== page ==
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Hello. I bought this 1911-style pistol a while back and have shot it enough now to make some hopefully competent statements and observations. I'll tell you up front that I really like this pistol. I'll also mention that I really hate the forward serrations.

The Pistol: The STI Trojan Long Slide 9mm is 9.5" long, weights 38 oz. empty, and comes from the factory with thin grips/short bushings, a low-mounted Bomar-like adjustable rear sight and a thin post front sight which is 0.11" wide at the rear and dovetailed in place. The barrel is button-rifled and made of 416 Rifle Grade Stainless Steel with a 1:16" twist and has been air-gauged to insure critical tolerances and then vacuum heat-treated and tempered to 40RC. The bushing is also of stainless steel and is solid. The gun comes with an extended single-sided thumb safety, a humped beavertail grip safety, and an A-6 Tool Steel hammer that's wire EDM cut and goes 52-54RC.

This 9mm has a fully-supported ramped bbl as well as "STIppling" on the gun's front gripstrap. The mainspring housing is a plastic checkered thing.
As is common now, it has rear and forward slide serrations and has a 10lb conventional recoil spring on a two-piece FLGR. The trigger is the lightweight STI polymer long trigger.

It is interesting to note that the spring cap, open to allow passage of the FLGR, consists of 2 "Commander" length caps such that replacement springs can be those for standard 5" 1911s.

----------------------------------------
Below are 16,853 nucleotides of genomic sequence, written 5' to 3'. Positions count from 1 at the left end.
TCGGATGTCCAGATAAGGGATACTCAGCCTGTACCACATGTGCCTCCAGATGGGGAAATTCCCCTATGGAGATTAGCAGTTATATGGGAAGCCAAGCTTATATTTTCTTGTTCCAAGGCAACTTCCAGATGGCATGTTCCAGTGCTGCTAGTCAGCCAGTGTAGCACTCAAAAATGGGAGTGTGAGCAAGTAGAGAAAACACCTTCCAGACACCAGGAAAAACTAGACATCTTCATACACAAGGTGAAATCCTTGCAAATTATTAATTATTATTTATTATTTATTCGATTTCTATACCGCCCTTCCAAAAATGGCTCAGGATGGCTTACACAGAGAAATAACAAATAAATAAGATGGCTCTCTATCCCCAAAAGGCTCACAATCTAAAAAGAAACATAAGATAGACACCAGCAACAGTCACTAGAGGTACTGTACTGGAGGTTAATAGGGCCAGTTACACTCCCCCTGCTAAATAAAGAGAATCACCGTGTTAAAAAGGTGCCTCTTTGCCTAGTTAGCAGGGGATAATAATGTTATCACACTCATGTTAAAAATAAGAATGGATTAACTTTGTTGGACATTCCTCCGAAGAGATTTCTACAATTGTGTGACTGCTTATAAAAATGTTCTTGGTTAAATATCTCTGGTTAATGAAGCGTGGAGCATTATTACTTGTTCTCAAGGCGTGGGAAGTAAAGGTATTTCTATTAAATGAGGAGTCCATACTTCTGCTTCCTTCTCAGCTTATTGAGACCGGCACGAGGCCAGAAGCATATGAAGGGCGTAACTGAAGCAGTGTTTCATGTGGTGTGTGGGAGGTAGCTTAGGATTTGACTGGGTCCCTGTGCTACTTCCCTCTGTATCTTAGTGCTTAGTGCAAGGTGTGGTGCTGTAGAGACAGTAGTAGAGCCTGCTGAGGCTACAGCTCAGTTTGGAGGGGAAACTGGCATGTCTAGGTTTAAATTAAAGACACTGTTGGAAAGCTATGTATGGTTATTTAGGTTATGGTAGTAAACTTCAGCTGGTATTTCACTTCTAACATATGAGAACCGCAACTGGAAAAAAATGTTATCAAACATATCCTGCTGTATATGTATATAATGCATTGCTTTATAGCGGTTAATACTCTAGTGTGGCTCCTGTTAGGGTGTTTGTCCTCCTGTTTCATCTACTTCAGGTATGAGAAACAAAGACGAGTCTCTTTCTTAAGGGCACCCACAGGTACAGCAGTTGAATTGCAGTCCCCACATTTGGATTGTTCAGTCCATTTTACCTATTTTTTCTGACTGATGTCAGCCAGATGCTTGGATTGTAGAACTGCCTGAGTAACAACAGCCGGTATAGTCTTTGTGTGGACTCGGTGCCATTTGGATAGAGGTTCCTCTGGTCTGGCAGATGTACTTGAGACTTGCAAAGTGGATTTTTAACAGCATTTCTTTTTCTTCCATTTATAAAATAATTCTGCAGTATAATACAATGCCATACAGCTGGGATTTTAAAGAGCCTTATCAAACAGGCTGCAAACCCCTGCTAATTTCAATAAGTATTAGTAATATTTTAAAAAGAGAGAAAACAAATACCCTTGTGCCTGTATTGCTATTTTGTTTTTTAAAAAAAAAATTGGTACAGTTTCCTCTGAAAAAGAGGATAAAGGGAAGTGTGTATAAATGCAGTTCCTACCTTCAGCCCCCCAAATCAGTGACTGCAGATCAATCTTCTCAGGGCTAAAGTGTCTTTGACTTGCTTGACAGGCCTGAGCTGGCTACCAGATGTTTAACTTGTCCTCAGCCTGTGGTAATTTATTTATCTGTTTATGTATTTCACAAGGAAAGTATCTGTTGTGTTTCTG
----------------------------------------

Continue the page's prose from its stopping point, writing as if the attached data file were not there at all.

The gun's available only in blue steel, unless you go the custom shop route, and has an evenly applied matte blue to the forged slide and cast frame. The bbl/bushing are finely bead blasted for an almost "soft" appearance.

Changes Made to this Pistol: These were done simply because I preferred them.

1. Regular length grip screw bushings and regular thickness grips

2. Replaced the plastic M/S housing w/checkered one of SS.

3. Stainless steel grip screws

4. Added a polymer shock buffer

Here's the STI 9mm Long Slide ready to be fired and in the "changed" configuration mentioned above. Recoil is truly nothing!

The post front sight from above showing its shape. The sight is not serrated. It is dovetailed and pinned via rollpin.

...and from the side. You can also see the FLGR, heavy stainless bbl, and solid bushing.

The STI lightweight trigger, short magazine release button, STIppling, and extended thumbsafety are shown in this picture as is the relief cut under the trigger guard.

The low-mounted adjustable rear sight as well as the hammer described above are clearly visible here.

I did not have a trigger-scale, but estimate the clean, crisp trigger at just shy of 4lbs. STI rates them at 5lbs, but this one is lighter w/zero creep.

Slide-to-frame fit is very good with very, very little lateral/vertical movement and NO perceptible movement at all in the bbl-to-slide fit.

Ammunition Used:


Winchester USA 115 gr FMJ
Magtech 115 gr FMJ
Federal 115 gr JHP (std pressure "9BP")


Hornady 124 gr XTP
New IMI cases
6.0 gr Unique
Federal SP Primer
LOA: 1.11"

Speer 124 gr Gold Dot Hollow Point
Same as above
LOA: 1.12"

I've not chronographed from this pistol, but from a 6" Browning Competition, velocity for both loads exceeds 1300 ft/sec.

Shooting: Since most buying this pistol are interested in accuracy, ALL shooting today was done from seated position w/2-hand hold and wrists supported on sandbags.

15 Yards: Slowfire and five-shot groups....

25 Yards: Same method of firing, but the group consists of ten shots.

50 Yards: Also fired from a seated, supported position. The group consists of one magazine-full + 5 more or 14 shots.

There were no rapid-fire or defensive-type shooting groups done with this pistol as few would consider it an appropriate arm for such. More on that later.